Saudi Arabian government departments getting better at responding to ‘Contact Us’ enquiries

Just one click on the “Contact Us” button on government departmental websites, and an alert staff member will reply promptly with the information. (Shutterstock)
Updated 05 February 2018
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Saudi Arabian government departments getting better at responding to ‘Contact Us’ enquiries

JEDDAH: Few things are more reassuring to the general public than the knowledge that government departments are responsive to their needs. Just one click on the “Contact Us” button on their website, and an alert staff member will reply promptly with the information you require organizations with simple and easily answered queries, and gave them eight working days to respond.
Only four did so — the Civil Service Ministry, the Saudi Arabian Monetary Authority, King Fahd National Library and the National Center for Assessment. They replied to queries about job applications, the Currency Museum, electronic books and research studies.

However organizations not yet on the scheme include Al-Majmaah University; Facilities Security Forces; King Fahd Security College; Saudi Post and the Shoura Council.
There was also silence from the King Fahd Complex for Printing the Holy Qur’an, King Abdullah City for Atomic and Renewable Energy, King Abdul Aziz Center for National Dialogue, the Institute of Public Administration, Hail University, the Saudi Arabian Boy Scouts Association, the Equestrian Club, Metrology and Quality Organization and the Saudi Organization for Certified Public Accountants.
Many organizations use “Contact Us” buttons on their websites to simplify communication, reduce spam emails and the risk of hacking, and build a useful database of users.
They usually respond instantly with an automated reply confirming that the request has been received and is being dealt with, often with a ticket number to simplify further communication.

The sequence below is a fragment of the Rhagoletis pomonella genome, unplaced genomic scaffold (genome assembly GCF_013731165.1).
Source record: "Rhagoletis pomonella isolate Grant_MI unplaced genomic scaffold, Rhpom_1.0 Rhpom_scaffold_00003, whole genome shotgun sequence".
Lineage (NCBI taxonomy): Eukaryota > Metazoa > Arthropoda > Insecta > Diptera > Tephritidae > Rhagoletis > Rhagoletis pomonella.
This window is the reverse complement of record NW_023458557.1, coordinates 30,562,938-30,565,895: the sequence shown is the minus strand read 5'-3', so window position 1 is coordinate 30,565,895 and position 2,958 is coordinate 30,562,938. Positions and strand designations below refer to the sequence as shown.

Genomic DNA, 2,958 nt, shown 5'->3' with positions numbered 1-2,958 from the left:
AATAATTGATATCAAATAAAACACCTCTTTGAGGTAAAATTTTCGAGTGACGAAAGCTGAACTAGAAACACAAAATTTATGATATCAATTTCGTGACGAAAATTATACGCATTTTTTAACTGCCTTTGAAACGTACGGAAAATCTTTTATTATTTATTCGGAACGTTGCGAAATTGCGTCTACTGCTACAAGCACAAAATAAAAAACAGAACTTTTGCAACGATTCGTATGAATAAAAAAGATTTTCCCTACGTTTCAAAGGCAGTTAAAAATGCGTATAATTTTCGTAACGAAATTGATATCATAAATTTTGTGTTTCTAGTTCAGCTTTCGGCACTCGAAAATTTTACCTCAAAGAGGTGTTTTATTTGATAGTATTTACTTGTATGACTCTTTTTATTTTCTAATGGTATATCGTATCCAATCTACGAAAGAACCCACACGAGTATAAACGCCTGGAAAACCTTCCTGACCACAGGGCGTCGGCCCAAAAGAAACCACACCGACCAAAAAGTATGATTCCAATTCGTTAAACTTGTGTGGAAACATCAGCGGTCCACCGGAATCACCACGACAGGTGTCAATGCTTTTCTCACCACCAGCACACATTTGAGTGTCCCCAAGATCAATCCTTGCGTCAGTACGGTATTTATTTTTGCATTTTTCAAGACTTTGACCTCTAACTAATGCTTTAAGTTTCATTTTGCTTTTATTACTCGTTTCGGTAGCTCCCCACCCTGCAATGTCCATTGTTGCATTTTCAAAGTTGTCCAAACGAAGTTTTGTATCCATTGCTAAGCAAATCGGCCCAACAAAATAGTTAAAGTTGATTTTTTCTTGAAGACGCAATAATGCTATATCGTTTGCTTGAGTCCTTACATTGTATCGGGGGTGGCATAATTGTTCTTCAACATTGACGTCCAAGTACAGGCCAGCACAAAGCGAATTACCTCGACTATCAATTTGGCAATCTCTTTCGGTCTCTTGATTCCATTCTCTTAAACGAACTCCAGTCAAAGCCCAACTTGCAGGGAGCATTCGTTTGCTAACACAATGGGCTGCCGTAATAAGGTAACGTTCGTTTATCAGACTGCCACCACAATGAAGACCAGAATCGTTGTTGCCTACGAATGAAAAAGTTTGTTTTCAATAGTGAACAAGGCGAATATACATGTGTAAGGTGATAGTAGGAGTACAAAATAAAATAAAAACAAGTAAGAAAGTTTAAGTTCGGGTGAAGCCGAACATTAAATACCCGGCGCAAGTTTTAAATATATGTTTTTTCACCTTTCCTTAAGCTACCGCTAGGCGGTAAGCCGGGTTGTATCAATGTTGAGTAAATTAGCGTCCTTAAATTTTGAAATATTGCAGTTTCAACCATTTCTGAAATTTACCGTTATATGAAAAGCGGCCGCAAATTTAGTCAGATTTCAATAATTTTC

Indian journalist condemns Twitter for blocking account after abuse online

Updated 19 February 2019
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Indian journalist condemns Twitter for blocking account after abuse online

  • Dutt's account was blocked after she posted details of men who allegedly stalked and threatened her
  • Dutt accused Twitter of being “vile enablers of sexual abuse and violence”

MUMBAI/NEW DELHI: One of India’s best-known women journalists, Barkha Dutt, launched a scathing attack on Twitter Inc. on Tuesday for temporarily locking her account after she posted details of men who allegedly stalked and threatened her.
Dutt said some people had posted and circulated her phone number on Twitter, enabling the harassment, which she said included threats of rape and images of genitalia being sent to her phone.
Dutt tweeted some of the threats and images on Monday, and she included phone numbers and names of the men who allegedly threatened her, after which her account was suspended.
She posted her complaint against Twitter in a tweet on Tuesday, after her account was re-activated.
“I would like to place on record my absolute horror and disgust at Twitter’s encouragement of sexual abuse and gender inequality,” said Dutt, a former managing editor at news channel NDTV and a regular columnist with the Washington Post.
Dutt accused Twitter of being “vile enablers of sexual abuse and violence.”
Twitter said it did not comment on individual accounts for privacy and security reasons and it referred to its rules that users may not publish or post other people’s private information without their express authorization and permission.
“If we identify a Tweet that violates the Twitter Rules, there are a range of enforcement options we may pursue. These include requiring a user to delete a Tweet, and/or being temporarily locked out of their account before they can Tweet again,” a spokeswoman for Twitter said in an email.
The social media platform is already facing scrutiny in India.
Its chief executive, Jack Dorsey, has been called to appear before a parliamentary panel this month to discuss initiatives being taken to safeguard citizen’s rights on social media and online news platforms.
The hearing comes soon after the conservative Youth for Social Media Democracy group accused Twitter of left-wing bias and protested outside its office in New Delhi this month.
Dorsey did not appear at a hearing earlier this month.
A person with direct knowledge of the matter told Reuters on Tuesday the parliamentary panel had written an email to Dorsey, reiterating its demand that he appear at a Feb. 25 hearing.
Twitter declined to comment on whether Dorsey would attend.
Social media giants in India are being put under greater scrutiny ahead of a general election due before May, in which Prime Minister Narendra Modi and his ruling party are seeking re-election.
Several social media companies are overhauling policies to curb misinformation ahead of the vote.